When new legislation is suggested or introduced by the Government, there will nearly always be winners and losers, those for and those against. Whilst some may tag the anti-lobby as doom mongers, their opinion is normally based on significant past experience and a deep understanding of those likely to be affected.
So, when the government announced the extension of IR35 into the public sector and then, from April 2020, the private sector, most accountants that deal with small businesses and contractors flagged the negative impact it was going to have. These small businesses and contractors have reportedly been the mainstay of the UK economy over the lost decade since the financial crash in 2008. We regularly hear in the media how they remain the constant, the lifeblood of the economy. They help bigger businesses manage headcount, avoid redundancies and in many cases enjoy slow but sustained growth which means more taxes and more jobs being created.
Anything which jeopardises the source of these new businesses or becomes an impediment to entrepreneurial thinking will therefore have an impact. Planned IR35 changes in the private sector appear to be just that and in February alone, I have been notified by two company clients of their intention to pack up and seek full time employment. It may be argued that if they feel that they are at risk of the planned IR35 changes then the government has a point in bringing in the legislation, because if you look at it on a straight case by case basis, they are probably paying less tax than an employee for ‘like work’ and similar terms. But this short-termist approach ignores the fact that those businesses could grow, could take on additional contracts in the future and could take on more staff, creating valuable new jobs. Just by leaving the comfort of permanent, contracted employment and going it alone, they have shown a willingness to take risk. And I know that in both these cases, the individuals involved had longer term plans to expand and build a business, it was a case of when, not if. But the punitive impact of increased tax bills, will absorb the capital that would otherwise have helped build the confidence in taking that next step.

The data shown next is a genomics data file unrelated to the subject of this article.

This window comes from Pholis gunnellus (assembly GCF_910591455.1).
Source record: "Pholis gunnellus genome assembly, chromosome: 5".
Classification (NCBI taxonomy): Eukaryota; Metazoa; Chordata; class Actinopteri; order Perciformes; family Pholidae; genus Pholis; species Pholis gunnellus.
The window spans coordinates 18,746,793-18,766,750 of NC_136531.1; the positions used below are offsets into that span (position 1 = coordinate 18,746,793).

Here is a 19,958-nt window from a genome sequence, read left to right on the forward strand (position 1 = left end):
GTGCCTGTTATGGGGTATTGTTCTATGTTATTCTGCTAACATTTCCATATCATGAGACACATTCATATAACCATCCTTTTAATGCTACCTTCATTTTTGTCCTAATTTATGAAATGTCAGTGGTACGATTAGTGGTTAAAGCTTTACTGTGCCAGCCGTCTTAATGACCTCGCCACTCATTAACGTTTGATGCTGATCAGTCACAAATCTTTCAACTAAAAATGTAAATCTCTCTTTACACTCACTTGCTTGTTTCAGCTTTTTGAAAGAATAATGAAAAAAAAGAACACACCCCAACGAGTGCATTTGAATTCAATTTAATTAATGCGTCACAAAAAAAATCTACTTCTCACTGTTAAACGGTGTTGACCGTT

The Government has identified that IR35 changes in the private sector will generate an additional £3bn between 2020 and 2024 and no one can deny that £3bn is a useful cash injection. However, I am left questioning what the cost benefit analysis looks like in terms of tax raised through IR35 versus the lost corporation tax, PAYE, VAT and supply chain investment these companies would have created over the same period and well beyond. Equally, if businesses cannot use contractors to manage head count, we may see a sharp rise in the number of genuine redundancies being made because FDs have no other choice than to cut posts and not re hire.
I long suspected that we would see a reduction in the number of new companies being formed and individuals making the leap to self-employment, post introduction of the IR35 changes in April this year. But to already be seeing existing companies winding up, is a move I had not anticipated. Yes, it’s only two at this stage, but we are still 5 weeks out from the introduction, and we are just one firm. If the same situation is playing out in the other accountancy firms across the UK then the picture is bleak.